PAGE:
BILBAO – from industrial hub to city of culture and services
Astonishing architecture, a venerable dining scene and stunning landscapes just outside the city centre: Bilbao is one of the great treasures of the Basque Country.
Cities change; they transform themselves, evolve. Bilbao is a fine example of this, the essence of urban evolution.
The transformation of Bilbao started in the 1970s as a result of the economical crisis that left the industry terribly damaged. To impulse economy, a rehabilitation plan was created with the objective to turn Bilbao into a city of services.
The transformation culminated in 1997 with the arrival of the Guggenheim—the famous art museum that not only transformed Bilbao, but the whole world.
The result of the rehabilitation plan is evident: Bilbao turned from being a grey city living of industrial activity into a cosmopolitan city where design is the order of the day.
The city’s heart still remains in the medieval cobblestone streets of the Old Town, known as Las Siete Calles (The Seven Streets) where you not only find some of the most popular pintxos bars, but also La Ribera Market, Europe’s largest indoor market and the 14th-century Santiago Cathedral.
What everyone knows is that the Basque Country is synonymous with the best and finest cuisine found anywhere in the world. But what not everyone thinks of when visiting this area are its endless beaches and great surf waves. You can even access some of the most beautiful beaches by metro.
Welcome to The Basque Country!
The Guggenheim Museum, the city’s must-see sight, is without a doubt the most iconic building in Bilbao. The building itself is a spectacular work of art and is considered a ground-breaking example of 20th-century architecture. It was designed by famous architect Frank Gehry, using advanced aerospace industry software, and was constructed between 1993 and 1997.
The museum is home to nineteen galleries with a mix of temporary exhibitions of contemporary art by local Basque artists and additional themed exhibitions by artists from around the globe. Surrounding the Guggenheim lies the Art District, filled with large-scale sculptures by famous artists. Look out for Puppy by Jeff Koons, the giant spider Maman by Louise Bourgeois, and Tall Tree and the Eye by Anish Kapoor.
La Ribera Market
Europe’s largest indoor market, with over 10,000 m², the Art Deco-style La Ribera Market simply can’t be missed. Shop for traditional produce, browse fresh fruit and vegetable stalls or simply stop for a drink at one of the bars—something will keep you entertained. Make sure you have plenty of time and empty stomach when you go there.
A mandatory stop before lunch is Café de la Ribera! Why? To have a vermouth and a “gilda”. The Gilda is probably the most known pintxo in the Basque Country. It’s a toothpick with green olives, chili, pickled gherkins and anchovies. And it’s called after the Hollywood star Rita Hayworth and her role in the movie with the same name.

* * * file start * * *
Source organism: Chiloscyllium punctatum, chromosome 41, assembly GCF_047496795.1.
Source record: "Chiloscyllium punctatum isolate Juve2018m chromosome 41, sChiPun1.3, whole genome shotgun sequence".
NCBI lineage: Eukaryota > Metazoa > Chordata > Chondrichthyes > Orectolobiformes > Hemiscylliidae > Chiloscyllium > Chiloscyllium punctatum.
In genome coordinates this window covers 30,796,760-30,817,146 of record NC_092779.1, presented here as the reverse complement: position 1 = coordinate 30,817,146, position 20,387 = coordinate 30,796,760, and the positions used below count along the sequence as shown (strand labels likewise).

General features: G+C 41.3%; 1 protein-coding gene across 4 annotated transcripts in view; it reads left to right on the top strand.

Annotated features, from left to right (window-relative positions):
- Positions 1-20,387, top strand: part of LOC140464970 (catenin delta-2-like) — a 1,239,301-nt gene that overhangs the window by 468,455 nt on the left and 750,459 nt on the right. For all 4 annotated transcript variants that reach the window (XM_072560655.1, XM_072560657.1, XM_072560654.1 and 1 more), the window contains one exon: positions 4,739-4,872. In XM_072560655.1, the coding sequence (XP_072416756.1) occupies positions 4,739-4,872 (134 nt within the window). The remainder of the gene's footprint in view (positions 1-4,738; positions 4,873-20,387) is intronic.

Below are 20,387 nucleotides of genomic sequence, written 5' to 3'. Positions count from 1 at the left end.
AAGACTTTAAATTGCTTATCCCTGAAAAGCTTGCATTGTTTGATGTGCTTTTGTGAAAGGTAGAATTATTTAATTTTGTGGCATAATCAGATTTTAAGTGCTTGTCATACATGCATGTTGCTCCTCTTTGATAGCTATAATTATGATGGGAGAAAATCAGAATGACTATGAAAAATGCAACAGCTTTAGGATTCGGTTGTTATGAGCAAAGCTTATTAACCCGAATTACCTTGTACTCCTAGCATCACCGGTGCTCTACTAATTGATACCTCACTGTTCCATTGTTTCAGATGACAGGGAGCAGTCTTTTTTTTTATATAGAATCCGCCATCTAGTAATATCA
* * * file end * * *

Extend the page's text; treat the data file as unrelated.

Eat your weight in pintxos
Who hasn’t heard about pintxos—the Basque “tapas”?!?!
When in Bilbao you must do as the Basque do and txikitear. Txikiteo means hopping from bar to bar enjoying a small glass of wine (txikitos) and savouring delicious pintxos. This is how the locals socialise and have a good time.
Some of the best and most traditional pintxos bars can be found in the Casco Viejo. And make sure you don’t miss Plaza Nueva, where you find some of the most popular pintxos bars. Our favourite? Café Bar Bilbao.
San Juan de Gaztelugatxe—Mandatory visit
When in the Basque Country you cannot miss San Juan de Gaztelugatxe!!
It is pure magic and a haven in the rough sea.
It is believed that the first hermitage was built in the 9th century. In the 12th century, it became a convent. However, two centuries later, the friars left the place taking all the valuables with them.
Its raw beauty is no doubt the reason why it was chosen as a filming location for Game of Thrones. Whether you’re a fan or not, taking a trip out to San Juan de Gaztelugatxe is a “must do”.
San Juan de Gaztelugatxe is located 35 km east from Bilbao—a perfect stop on your way to San Sebastian. The island can be reached via a man-made stone bridge which connects to 241 steps that will lead you to the top of the hill where the church is placed. It is said that after climbing to the top, you should ring the bell three times to attract good luck and chase away evil spirits.
After having visited San Juan de Gaztelugatxe, the next stop must be one of the areas where the most famous and charming village is located: Bermeo. It’s a quaint fisherman’s village with narrow cobbled streets and houses in different colours, easily recognizable on any postcard.
After a walk through its old town, you have a mandatory mid-morning appointment in the bars placed in the harbour. The most tender octopus, anchovies and txakoli (local white wine) will make you feel like in heaven!